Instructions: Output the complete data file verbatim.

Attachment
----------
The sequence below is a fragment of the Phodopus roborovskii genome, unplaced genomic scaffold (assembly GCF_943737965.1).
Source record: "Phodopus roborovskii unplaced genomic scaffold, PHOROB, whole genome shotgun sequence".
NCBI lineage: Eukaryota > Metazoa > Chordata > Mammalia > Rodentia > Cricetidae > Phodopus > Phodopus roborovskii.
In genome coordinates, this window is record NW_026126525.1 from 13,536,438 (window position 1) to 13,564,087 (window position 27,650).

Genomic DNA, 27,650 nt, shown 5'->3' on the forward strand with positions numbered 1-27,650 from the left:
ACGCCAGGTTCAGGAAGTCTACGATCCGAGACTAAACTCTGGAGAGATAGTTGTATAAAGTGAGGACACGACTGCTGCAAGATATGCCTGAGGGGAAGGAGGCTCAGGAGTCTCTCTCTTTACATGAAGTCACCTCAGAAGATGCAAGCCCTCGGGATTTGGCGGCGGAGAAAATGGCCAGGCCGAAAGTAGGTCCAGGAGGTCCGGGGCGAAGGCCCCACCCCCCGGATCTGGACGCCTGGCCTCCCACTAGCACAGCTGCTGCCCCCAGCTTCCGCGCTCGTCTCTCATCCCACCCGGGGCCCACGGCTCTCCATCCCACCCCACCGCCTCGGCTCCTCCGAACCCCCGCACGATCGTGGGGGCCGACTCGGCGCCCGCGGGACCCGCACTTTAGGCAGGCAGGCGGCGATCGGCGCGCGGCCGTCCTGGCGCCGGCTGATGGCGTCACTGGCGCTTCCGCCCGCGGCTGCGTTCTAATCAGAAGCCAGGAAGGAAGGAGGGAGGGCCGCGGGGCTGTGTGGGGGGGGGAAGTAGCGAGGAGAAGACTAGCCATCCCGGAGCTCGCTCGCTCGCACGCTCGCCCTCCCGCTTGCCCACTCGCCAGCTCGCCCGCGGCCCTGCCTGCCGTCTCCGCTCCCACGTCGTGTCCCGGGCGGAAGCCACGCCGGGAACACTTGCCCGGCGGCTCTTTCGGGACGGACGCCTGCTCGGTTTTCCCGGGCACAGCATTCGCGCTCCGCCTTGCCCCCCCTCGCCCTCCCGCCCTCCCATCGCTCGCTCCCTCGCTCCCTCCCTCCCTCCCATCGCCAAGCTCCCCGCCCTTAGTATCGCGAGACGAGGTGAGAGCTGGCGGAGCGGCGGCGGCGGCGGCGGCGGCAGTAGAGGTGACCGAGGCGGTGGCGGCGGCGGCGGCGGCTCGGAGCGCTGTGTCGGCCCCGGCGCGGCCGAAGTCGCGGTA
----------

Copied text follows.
The sequence below is a fragment of the Phodopus roborovskii genome, unplaced genomic scaffold (assembly GCF_943737965.1).
Source record: "Phodopus roborovskii unplaced genomic scaffold, PHOROB, whole genome shotgun sequence".
NCBI lineage: Eukaryota > Metazoa > Chordata > Mammalia > Rodentia > Cricetidae > Phodopus > Phodopus roborovskii.
In genome coordinates, this window is record NW_026126525.1 from 13,536,438 (window position 1) to 13,564,087 (window position 27,650).

Genomic DNA, 27,650 nt, shown 5'->3' on the forward strand with positions numbered 1-27,650 from the left:
ACGCCAGGTTCAGGAAGTCTACGATCCGAGACTAAACTCTGGAGAGATAGTTGTATAAAGTGAGGACACGACTGCTGCAAGATATGCCTGAGGGGAAGGAGGCTCAGGAGTCTCTCTCTTTACATGAAGTCACCTCAGAAGATGCAAGCCCTCGGGATTTGGCGGCGGAGAAAATGGCCAGGCCGAAAGTAGGTCCAGGAGGTCCGGGGCGAAGGCCCCACCCCCCGGATCTGGACGCCTGGCCTCCCACTAGCACAGCTGCTGCCCCCAGCTTCCGCGCTCGTCTCTCATCCCACCCGGGGCCCACGGCTCTCCATCCCACCCCACCGCCTCGGCTCCTCCGAACCCCCGCACGATCGTGGGGGCCGACTCGGCGCCCGCGGGACCCGCACTTTAGGCAGGCAGGCGGCGATCGGCGCGCGGCCGTCCTGGCGCCGGCTGATGGCGTCACTGGCGCTTCCGCCCGCGGCTGCGTTCTAATCAGAAGCCAGGAAGGAAGGAGGGAGGGCCGCGGGGCTGTGTGGGGGGGGGAAGTAGCGAGGAGAAGACTAGCCATCCCGGAGCTCGCTCGCTCGCACGCTCGCCCTCCCGCTTGCCCACTCGCCAGCTCGCCCGCGGCCCTGCCTGCCGTCTCCGCTCCCACGTCGTGTCCCGGGCGGAAGCCACGCCGGGAACACTTGCCCGGCGGCTCTTTCGGGACGGACGCCTGCTCGGTTTTCCCGGGCACAGCATTCGCGCTCCGCCTTGCCCCCCCTCGCCCTCCCGCCCTCCCATCGCTCGCTCCCTCGCTCCCTCCCTCCCTCCCATCGCCAAGCTCCCCGCCCTTAGTATCGCGAGACGAGGTGAGAGCTGGCGGAGCGGCGGCGGCGGCGGCGGCGGCAGTAGAGGTGACCGAGGCGGTGGCGGCGGCGGCGGCGGCTCGGAGCGCTGTGTCGGCCCCGGCGCGGCCGAAGTCGCGGTA